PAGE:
From the West Coast of Ireland, the members of Old Hannah must have had an eye each looking across The Atlantic for the majority of their, thus far, short career.

On the lead single off ‘Iron & Wood’ West Lucie Crichlow sings “I’d rather be the rider than the road.” There’s something inherently fatalistic about this line, something very bluegrass-y and interconnected with the Southern Gothic tales of Cormac McCarthy or Flannery O’ Connor. This sense is carried on throughout the album to a lesser extent, but putting West up front really sets the tone of what this release is all about.

Oh My Love takes a lot of what is good about West and breaks that down. Crichlow’s vocals are again the focal point, as she projects wilderness with a lilt that wouldn’t be out of place in traditional Sean Nós music. She sings of a wedding but you get the sense that it may be in accompaniment to a funeral, as the music is grim, the bombast of trumpets the only let up from the dirge-like pace.

Boats, is like the turning point of the album. A male voice comes in to take up vocal responsibilities, the strings become brighter, more comforting, and the rhythm is extremely satisfying.

Following this interlude of sorts comes With You I Ride, which again showcases the emphasis that Old Hannah put on the narrative within their songs. The lyrics read like a short-story, similar in style to Bob Dylan’s Tangled Up in Blue, while their frame of reference depends mostly on old-fashioned metaphors such as Judge and Jury and the slightly cartoonish image of being tied to a railroad track.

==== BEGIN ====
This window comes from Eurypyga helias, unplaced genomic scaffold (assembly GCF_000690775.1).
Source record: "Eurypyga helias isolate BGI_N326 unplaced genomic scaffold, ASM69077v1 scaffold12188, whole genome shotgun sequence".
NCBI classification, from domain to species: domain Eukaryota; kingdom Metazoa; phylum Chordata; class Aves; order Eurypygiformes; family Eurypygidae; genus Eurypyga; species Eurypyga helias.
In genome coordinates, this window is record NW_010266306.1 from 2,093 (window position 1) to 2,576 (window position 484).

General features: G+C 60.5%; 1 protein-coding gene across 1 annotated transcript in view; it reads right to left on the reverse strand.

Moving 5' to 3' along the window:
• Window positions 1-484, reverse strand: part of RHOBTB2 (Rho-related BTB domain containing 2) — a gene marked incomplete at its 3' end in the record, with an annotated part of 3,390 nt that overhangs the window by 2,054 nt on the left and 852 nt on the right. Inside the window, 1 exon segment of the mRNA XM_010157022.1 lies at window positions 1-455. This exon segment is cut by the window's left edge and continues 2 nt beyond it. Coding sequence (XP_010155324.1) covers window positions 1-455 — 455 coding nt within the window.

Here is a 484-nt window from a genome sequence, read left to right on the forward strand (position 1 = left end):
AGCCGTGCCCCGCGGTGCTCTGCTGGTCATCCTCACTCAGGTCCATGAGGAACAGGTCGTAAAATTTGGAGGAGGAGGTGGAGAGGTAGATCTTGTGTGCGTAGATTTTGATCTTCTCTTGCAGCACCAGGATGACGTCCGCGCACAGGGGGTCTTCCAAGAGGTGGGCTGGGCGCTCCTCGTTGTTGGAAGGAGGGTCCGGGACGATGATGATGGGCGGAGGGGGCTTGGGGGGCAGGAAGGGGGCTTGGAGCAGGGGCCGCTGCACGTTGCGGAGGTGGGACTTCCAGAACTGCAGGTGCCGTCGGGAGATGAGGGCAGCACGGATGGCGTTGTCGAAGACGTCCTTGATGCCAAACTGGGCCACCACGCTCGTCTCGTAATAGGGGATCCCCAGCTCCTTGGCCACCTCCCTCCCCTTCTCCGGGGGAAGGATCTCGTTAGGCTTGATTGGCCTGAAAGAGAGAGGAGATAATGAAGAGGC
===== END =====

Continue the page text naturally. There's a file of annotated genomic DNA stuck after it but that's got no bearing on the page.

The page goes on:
When Crichlow sings there’s a guttural conviction in her voice that doesn’t really admit any doubts. She takes the role of someone who knows what she wants and the future that awaits her, while making heavy reference to work and hardship that will have to be done in order to get where she wants to go.

Iron & Wood sees Old Hannah finish on a high-note. They bring a different kind of energy to this song and with the emphasis now on speed, they create a highly danceable tune. In this you get a great idea of their sense of timing and accentuation, which just goes to show the ability behind their creativity.

The fact that the band makes heavy use of instruments normally associated with Bluegrass, such as the Banjo, the fiddle, horns, as well as traditional Irish music sets up a kind of duality in which you’re not sure where their intentions lie.

But generally speaking the EP is a delight. Old Hannah’s sound is something different altogether, and they inhabit this difference brilliantly, unafraid to project their interest, they do so in a way that really shows off the best parts of bluegrass and swing, keeping a nice upbeat tempo with a strong voice at the forefront of each song.